Adrienne Mayor

  • Carthage Must Be Destroyed: The Rise and Fall of an Ancient Mediterranean Civilisation by Richard Miles
    Allen Lane, 520 pp, £30.00, March 2010, ISBN 978 0 7139 9793 4

Those who discovered Salammbô at an impressionable age, before reading any conventional histories of the Punic Wars, know how difficult it is to shake off Flaubert’s intoxicating vision of the doomed Carthaginian Empire. Brimming with war and lust, vast riches and bizarre rituals, violence and tragedy verging on melodrama, his novel about the North African power that rivalled Rome in the third century BC received mixed reviews, but Salammbô herself – a high priestess of strange Punic rites, the femme fatale of Carthage – inspired operas by Rachmaninov and Mussorgsky, appeared in voluptuous Art Nouveau and Symbolist paintings, and even influenced Parisian fashions. In the illustrated 1927 edition I read in the 1960s, Mahlon Blaine’s Aubrey Beardsley-on-ecstasy drawings made Flaubert’s tale even more eidetic.

Written in 1862, during the French colonisation of North Africa, Salammbô has been criticised by modern scholars as ‘a rollercoaster ride of sexual sadism, extreme cruelty and repugnant luxury [that] played to every Western European stereotype … about the decadent Orient’, as Richard Miles puts it in his impressive new history of Carthage. Pointing out that Rome’s triumph over Carthage ‘provided an attractive blueprint’ and ‘metaphor’ to justify French domination in North Africa, Miles dismisses Salammbô as ‘the most famous product of these colonial assumptions’.

No doubt. Yet Salammbô was an amazing feat of literary archaeology. After reading Miles’s dispassionate, fact-packed Carthage Must Be Destroyed, I went back to it. Expecting the novel’s charms to have faded, I found myself swept up in Flaubert’s fever-dream of Orientalism. But this time, I could appreciate his grasp of the Greek and Latin sources and his knowledge of the French archaeological excavations of the city, begun by Charles Beulé in the 1850s. As Miles’s photographs make clear, even Blaine’s drawings of 1927 – Salammbô’s diaphanous gown and towering headdress, the horned helmet of the Punic god Melqart, the priests sacrificing a child to Baal – were influenced by the discoveries of French archaeologists after Flaubert’s death.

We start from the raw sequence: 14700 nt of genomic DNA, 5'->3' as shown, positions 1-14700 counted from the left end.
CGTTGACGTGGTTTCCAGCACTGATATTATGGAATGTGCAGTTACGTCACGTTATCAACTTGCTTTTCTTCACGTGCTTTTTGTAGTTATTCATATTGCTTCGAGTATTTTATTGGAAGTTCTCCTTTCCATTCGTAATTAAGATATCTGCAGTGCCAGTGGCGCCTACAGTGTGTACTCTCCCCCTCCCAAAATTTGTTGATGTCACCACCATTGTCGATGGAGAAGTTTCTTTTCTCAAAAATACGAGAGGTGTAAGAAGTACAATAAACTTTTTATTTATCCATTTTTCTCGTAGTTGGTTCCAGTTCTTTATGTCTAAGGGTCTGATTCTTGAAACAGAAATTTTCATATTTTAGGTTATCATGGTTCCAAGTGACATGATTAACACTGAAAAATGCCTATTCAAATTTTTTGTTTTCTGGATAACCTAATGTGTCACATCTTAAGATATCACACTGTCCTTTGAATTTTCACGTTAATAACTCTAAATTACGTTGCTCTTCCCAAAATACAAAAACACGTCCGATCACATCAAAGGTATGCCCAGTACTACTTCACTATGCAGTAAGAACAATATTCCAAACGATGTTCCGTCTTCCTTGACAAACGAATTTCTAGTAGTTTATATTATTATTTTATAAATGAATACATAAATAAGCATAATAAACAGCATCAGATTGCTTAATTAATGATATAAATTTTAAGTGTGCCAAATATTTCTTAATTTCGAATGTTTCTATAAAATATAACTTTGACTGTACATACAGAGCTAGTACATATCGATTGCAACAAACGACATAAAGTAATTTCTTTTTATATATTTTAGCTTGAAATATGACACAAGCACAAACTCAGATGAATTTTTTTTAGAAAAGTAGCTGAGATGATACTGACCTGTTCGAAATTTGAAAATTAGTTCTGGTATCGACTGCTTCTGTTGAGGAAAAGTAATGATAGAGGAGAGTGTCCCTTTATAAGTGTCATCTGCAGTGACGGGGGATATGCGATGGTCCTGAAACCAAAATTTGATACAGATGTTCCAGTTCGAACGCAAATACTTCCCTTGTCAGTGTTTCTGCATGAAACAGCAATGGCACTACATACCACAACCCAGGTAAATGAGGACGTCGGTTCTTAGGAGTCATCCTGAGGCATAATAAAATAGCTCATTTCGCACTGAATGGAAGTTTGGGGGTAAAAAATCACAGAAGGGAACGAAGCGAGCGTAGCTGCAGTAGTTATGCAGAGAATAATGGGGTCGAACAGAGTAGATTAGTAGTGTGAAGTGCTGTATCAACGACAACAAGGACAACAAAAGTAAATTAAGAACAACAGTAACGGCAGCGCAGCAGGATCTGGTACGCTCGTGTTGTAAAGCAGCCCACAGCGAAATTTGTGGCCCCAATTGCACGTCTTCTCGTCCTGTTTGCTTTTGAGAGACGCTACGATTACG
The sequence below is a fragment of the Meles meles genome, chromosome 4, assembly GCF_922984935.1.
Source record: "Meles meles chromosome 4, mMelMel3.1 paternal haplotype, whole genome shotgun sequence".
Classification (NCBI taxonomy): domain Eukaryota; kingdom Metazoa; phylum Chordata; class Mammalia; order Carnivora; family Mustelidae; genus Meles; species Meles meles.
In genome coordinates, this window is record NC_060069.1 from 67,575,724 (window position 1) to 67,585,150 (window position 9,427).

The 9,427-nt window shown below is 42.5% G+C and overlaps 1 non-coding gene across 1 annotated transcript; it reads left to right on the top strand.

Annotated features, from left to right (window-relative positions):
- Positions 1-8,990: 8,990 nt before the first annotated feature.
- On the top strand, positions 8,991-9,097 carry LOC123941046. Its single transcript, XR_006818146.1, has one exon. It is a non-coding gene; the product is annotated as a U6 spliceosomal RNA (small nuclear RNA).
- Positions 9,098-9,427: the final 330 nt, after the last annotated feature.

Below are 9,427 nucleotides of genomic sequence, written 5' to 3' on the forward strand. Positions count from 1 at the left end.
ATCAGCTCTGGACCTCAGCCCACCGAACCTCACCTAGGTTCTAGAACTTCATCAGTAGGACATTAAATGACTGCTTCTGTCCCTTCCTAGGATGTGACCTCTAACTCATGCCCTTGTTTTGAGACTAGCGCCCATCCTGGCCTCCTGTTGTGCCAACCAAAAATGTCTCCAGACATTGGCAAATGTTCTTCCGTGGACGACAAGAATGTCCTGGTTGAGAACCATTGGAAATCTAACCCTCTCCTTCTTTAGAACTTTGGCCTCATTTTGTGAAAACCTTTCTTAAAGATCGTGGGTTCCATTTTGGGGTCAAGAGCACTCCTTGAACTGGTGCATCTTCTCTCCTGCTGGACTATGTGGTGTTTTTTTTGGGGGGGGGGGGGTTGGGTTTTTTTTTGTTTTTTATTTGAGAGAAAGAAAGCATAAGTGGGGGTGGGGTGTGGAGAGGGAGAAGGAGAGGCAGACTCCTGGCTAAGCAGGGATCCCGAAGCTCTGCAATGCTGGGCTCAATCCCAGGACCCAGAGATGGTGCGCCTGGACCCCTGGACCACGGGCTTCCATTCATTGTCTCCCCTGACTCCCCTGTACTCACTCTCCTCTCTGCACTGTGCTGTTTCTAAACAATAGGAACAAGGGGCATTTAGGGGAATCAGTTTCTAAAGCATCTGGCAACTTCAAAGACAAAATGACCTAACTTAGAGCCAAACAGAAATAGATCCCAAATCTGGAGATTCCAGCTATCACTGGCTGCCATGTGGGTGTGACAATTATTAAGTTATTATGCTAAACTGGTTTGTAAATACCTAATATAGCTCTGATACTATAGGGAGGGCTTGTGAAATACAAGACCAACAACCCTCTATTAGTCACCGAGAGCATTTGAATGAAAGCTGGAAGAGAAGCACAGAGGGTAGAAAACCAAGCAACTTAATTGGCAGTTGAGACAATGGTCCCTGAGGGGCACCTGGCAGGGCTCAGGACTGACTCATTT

Flaubert could hardly avoid being influenced by two millennia of sensational negative images of the powerful Phoenician trading empire, and excavations at Carthage seemed to confirm ancient accounts. As Miles demonstrates, archaeology is continuing to illuminate – and complicate – the Greco-Roman literary evidence. With the exception of Aristotle, who singled out Carthage for admiration in the Politics (‘Many of the Carthaginian institutions are excellent. The superiority of their constitution is proved by the fact that the common people remain loyal to it’), most Greek and Latin writers portrayed it as a decadent, ruthless barbarian empire that deserved annihilation. Virgil in the Aeneid describes the suicide of the Carthaginian Queen Dido after her lover Aeneas deserts her to fulfil Rome’s glorious destiny. Livy assured the Romans that, as a little boy, Hannibal had sworn to destroy Rome. The Early Christian Fathers gave horrifying accounts of children being hurled into a pit of fire as offerings to Baal. Hannibal’s audacious trek over the Alps with war elephants, intent on enslaving all of Italy, became an icon of danger preserved in Latin scare quotes: ‘Hannibal at the Gates!’

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